A decision with implications for the Mashpee Wampanoag Tribe’s sovereignty over reservation lands is pending after federal Judge Paul L. Friedman from the Washington, DC, District Court heard arguments in the tribe’s case on Wednesday, May 20, over teleconference.
The tribe sued the federal government over a 2018 decision by the Trump Administration’s Interior Department that the tribe could not be considered “under federal jurisdiction” for purposes of the Indian Reorganization Act of 1934, the law that establishes Indian reservations.
In oral arguments, the tribe’s attorney, Tami Lyn Azorsky, argued that the Interior Department had ignored clear evidence of the federal government’s jurisdiction over the tribe and said the 2018 decision is “arbitrary, capricious and contrary to law” and should be vacated.
An attorney for the government defendants, Sara E. Costello, argued that the Interior Department had acted in line with the Administrative Procedure Act, the law the tribe accuses the department of having violated, when rendering the 2018 decision.
Judge Friedman suggested that a decision from the court could be rendered before June 5, the last day of an agreed-on 45-day halt to a March order by the Interior Department to disestablish the tribe’s reservation land.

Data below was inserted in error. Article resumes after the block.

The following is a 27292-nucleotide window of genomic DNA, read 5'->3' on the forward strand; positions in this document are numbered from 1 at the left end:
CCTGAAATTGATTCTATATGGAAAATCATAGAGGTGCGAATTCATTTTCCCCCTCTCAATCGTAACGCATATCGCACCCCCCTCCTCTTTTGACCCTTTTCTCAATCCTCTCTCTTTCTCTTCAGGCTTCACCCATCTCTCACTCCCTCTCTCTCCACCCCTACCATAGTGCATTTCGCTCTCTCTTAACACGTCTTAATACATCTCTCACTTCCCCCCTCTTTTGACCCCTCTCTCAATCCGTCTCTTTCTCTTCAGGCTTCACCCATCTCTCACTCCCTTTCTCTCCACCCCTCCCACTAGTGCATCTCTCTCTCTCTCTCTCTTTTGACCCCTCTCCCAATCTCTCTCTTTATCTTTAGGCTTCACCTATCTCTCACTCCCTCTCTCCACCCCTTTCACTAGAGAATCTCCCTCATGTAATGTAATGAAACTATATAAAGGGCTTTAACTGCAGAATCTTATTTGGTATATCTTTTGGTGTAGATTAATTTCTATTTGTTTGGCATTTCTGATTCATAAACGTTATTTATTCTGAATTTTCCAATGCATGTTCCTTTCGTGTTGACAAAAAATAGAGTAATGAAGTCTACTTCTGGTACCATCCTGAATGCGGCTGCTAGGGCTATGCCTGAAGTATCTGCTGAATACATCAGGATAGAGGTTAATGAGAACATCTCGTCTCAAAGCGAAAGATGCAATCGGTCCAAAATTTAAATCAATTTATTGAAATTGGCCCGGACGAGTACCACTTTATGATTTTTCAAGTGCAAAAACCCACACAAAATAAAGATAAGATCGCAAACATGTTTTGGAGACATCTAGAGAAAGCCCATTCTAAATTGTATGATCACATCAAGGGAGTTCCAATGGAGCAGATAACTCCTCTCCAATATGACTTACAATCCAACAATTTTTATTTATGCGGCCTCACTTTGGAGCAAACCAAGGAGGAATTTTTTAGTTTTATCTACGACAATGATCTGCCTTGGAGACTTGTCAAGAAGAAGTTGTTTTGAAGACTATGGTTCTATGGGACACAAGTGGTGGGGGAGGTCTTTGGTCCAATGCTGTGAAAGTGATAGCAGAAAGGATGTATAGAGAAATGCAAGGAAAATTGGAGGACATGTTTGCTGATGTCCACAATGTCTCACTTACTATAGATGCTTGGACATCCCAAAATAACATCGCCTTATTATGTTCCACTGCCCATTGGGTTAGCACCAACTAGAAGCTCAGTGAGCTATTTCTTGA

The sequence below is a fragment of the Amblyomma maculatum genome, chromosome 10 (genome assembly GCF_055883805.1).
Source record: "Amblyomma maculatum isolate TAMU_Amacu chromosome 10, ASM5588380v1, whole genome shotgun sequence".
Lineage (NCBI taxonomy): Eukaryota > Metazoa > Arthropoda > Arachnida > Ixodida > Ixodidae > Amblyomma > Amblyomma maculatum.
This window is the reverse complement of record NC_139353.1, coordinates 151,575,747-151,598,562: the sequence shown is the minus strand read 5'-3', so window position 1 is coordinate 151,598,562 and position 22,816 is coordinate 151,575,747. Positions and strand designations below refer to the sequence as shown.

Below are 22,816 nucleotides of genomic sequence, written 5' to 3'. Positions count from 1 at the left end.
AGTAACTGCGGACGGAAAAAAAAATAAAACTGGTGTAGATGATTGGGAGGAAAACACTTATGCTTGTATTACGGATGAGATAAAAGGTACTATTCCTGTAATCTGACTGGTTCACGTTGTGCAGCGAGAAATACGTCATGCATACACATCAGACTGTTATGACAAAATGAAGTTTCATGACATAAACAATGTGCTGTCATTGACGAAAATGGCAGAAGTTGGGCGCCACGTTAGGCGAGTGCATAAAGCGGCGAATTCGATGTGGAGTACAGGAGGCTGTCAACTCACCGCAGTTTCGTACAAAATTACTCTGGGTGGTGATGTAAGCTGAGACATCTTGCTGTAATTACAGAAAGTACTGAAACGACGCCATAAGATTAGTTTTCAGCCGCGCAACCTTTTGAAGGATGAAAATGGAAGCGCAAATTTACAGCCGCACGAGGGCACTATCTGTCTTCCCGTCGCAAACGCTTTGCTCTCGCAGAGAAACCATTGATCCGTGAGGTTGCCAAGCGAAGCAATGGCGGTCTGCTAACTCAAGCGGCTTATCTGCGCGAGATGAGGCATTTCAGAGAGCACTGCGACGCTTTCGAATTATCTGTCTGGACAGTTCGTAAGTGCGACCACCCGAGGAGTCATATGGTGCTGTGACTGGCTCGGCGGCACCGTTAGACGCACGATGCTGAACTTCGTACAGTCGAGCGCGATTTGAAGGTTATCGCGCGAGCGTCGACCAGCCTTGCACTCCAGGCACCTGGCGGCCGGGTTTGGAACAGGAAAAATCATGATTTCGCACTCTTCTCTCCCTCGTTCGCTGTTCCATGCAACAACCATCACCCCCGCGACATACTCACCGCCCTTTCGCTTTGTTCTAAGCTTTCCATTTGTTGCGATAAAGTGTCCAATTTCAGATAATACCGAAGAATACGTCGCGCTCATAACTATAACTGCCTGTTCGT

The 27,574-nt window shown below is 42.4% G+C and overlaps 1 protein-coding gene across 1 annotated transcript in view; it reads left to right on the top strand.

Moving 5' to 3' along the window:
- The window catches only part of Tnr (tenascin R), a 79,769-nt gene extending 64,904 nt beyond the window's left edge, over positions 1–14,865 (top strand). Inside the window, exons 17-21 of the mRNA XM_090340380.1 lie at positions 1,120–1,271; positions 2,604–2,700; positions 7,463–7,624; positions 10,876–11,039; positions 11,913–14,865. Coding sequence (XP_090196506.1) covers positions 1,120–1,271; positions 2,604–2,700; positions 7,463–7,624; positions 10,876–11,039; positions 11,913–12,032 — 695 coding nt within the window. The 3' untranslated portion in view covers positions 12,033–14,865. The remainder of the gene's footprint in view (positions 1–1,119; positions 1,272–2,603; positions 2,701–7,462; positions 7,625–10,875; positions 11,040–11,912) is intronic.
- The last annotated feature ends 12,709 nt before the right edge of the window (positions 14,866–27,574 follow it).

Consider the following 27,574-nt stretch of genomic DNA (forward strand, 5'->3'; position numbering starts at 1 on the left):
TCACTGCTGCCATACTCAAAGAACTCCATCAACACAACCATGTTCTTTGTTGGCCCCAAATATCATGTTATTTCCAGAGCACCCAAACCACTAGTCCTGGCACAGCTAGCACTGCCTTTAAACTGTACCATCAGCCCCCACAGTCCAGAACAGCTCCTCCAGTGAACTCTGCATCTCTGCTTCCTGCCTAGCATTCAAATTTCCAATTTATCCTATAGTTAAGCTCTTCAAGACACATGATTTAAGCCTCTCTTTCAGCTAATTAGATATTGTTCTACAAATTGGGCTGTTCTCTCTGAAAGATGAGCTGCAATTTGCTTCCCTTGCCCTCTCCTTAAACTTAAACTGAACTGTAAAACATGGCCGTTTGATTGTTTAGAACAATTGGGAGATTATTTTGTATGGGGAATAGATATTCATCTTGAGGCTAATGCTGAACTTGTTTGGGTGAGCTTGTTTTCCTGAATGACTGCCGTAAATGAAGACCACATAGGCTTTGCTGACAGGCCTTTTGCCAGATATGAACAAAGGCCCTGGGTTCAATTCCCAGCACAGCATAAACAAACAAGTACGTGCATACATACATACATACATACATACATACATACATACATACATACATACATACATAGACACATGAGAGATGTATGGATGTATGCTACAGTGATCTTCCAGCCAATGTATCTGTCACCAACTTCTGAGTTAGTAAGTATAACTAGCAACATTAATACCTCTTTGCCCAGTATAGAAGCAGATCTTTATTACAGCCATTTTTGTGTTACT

The Interior Department under the Obama Administration established a 321-acre reservation for the Mashpee Wampanoag Tribe in 2015 with a record of decision that found that the tribe qualified for reservation land under the second definition of “Indian” in the Indian Reorganization Act.
The tribe planned to build affordable housing units on the reservation land in Mashpee and to construct a $1 billion casino on reservation land in Taunton after coming to a deal with the city government.
In 2016, a group of Taunton residents sued the tribe in federal court in Boston, arguing that the tribe did not meet the second definition of “Indian” under the Indian Reorganization Act.
A district court judge ruled in favor of the residents and found that the Obama Administration had lacked the authority to place the lands into trust and establish a reservation for the tribe under the second definition.
The district court decision, which has since been upheld by a First Circuit Court of Appeals, remanded the question of whether the tribe fits the first definition of “Indian” under the act, leading to the 2018 decision against the tribe at question in the current litigation.
Since a 2009 Supreme Court decision, know as the Carcieri decision, found that the word “now” in the first definition of “Indian” in the Indian Reorganization Act means “in 1934,” tribes have been required to prove that they were “under federal jurisdiction” in 1934 to qualify for reservation land.